Analytical supercritical fluid extraction with lipase catalysis: Conversion of different lipids to methyl esters and effect of moisture

Rent the article at a discount

Rent now

* Final gross prices may vary according to local VAT.

Get Access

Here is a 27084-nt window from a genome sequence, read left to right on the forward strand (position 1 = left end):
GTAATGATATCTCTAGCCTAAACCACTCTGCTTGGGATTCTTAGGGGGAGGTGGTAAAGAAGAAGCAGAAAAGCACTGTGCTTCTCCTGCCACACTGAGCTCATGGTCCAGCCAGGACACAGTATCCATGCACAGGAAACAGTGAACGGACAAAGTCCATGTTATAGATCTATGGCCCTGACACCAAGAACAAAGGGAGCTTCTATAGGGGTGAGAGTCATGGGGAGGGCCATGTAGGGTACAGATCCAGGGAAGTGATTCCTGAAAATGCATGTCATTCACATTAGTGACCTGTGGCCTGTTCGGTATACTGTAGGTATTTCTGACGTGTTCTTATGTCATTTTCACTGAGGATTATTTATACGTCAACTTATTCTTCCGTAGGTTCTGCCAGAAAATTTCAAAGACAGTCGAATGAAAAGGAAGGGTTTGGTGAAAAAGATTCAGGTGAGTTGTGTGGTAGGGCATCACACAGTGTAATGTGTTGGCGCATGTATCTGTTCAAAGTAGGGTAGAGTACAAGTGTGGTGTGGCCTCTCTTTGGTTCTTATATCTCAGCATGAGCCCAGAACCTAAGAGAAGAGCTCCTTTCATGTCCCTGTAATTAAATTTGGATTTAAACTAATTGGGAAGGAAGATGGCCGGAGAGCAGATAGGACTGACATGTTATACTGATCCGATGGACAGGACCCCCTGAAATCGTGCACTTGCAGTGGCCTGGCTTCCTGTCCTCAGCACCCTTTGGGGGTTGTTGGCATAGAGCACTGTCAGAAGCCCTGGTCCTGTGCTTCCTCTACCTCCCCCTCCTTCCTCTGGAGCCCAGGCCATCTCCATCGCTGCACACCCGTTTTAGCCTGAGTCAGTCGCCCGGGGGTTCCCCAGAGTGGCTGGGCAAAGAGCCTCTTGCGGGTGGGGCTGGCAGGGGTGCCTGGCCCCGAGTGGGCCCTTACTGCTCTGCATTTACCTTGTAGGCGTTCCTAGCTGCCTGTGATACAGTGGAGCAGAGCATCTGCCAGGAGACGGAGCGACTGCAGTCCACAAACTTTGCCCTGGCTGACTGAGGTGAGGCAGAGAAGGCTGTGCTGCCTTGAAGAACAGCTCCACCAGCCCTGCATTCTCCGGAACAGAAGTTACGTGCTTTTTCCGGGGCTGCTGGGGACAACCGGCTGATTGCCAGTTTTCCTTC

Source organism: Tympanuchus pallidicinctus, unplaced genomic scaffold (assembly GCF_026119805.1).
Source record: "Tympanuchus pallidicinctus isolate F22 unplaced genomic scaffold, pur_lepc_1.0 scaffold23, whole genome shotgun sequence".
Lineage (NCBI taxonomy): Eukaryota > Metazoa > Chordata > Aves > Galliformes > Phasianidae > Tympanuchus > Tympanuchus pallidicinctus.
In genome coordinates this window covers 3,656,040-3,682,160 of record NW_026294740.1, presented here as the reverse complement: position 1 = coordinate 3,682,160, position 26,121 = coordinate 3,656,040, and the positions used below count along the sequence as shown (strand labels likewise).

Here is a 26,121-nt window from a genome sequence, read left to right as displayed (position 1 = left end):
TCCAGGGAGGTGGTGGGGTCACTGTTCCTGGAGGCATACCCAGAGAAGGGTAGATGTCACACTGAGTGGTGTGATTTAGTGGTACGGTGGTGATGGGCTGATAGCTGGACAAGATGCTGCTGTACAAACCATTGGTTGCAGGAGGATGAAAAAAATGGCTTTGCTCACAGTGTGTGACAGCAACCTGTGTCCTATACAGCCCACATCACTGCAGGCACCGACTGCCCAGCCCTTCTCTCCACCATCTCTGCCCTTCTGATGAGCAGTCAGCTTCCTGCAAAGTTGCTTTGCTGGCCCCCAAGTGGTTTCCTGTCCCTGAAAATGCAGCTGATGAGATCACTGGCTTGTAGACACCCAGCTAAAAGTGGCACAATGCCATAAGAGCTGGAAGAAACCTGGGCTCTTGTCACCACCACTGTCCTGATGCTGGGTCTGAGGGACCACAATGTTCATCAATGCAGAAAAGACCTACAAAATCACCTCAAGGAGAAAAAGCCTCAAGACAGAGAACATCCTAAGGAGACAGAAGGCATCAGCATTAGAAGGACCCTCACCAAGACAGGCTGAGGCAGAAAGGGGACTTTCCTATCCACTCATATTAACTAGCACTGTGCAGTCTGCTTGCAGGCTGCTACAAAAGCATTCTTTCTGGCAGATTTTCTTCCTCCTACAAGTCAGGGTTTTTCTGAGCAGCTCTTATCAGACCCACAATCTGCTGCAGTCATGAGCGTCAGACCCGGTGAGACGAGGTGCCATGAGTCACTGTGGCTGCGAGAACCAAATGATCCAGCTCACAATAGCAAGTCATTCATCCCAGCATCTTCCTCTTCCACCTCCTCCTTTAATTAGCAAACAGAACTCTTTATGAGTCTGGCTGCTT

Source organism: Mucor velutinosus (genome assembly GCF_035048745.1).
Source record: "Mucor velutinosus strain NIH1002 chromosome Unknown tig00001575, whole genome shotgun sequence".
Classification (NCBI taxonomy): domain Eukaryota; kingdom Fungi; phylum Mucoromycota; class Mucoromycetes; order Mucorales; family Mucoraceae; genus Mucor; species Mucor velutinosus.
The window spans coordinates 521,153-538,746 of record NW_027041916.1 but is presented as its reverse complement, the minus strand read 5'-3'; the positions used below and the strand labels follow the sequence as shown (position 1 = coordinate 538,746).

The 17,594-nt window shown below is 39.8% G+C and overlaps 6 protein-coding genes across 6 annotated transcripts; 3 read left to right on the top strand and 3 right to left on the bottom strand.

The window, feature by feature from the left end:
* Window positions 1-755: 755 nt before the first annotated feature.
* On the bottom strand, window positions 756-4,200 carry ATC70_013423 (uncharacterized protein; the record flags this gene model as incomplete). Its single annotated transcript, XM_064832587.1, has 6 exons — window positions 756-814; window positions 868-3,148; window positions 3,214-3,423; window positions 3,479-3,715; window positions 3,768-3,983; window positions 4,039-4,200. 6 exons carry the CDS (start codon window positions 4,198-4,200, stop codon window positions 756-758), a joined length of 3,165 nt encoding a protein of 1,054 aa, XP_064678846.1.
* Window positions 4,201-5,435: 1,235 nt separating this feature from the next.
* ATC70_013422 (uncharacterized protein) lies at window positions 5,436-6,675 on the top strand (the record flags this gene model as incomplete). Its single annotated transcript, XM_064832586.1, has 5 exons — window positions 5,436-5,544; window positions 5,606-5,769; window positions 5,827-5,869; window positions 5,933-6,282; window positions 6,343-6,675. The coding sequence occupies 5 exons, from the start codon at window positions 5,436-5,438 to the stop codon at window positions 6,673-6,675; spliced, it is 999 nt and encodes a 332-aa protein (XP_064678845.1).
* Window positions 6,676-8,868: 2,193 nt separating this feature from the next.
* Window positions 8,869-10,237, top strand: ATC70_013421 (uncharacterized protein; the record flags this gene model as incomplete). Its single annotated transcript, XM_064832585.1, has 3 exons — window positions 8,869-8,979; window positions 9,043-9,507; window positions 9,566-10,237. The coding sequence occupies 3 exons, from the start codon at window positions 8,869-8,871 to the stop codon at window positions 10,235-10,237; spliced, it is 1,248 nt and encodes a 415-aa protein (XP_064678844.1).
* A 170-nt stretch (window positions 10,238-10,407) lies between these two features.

The fat content of lipid-containing samples has been determined by extraction of the fat with supercritical carbon dioxide, followed by enzyme-catalyzed methylation of the fat under supercritical conditions, prior to gas chromatography (GC) analysis. This study was initiated to determine the effect of moisture content on the extraction and conversion of lipids in oilseed and meat samples to their fatty acid methyl ester (FAME) derivatives. These samples were freeze-dried or mixed with Hydromatrix and compared with untreated control samples by employing the above-described supercritical fluid extraction-reaction sequence. Particular attention was focused on minor constituents, such as phospholipids and cholesteryl esters, to see if they could be extracted and derivatized by the above technique. Recoveries and reaction conversions of the lipid species were determined with the aid of GC, high-performance liquid chromatography, and supercritical fluid chromatography for analyses of the extracted lipids. Total fat values were higher from the freeze-dried meat and oilseed samples than from samples mixed with Hydromatrix or left untreated. Extraction of cholesteryl esters was better than 90%, and conversion of the cholesteryl esters to FAME was 93% or higher. Extraction of phosphatidic acid was only 88% compared to more than 90% recoveries for the other phospholipid species. FAME conversion was better than 96% for all phospholipid samples in the study.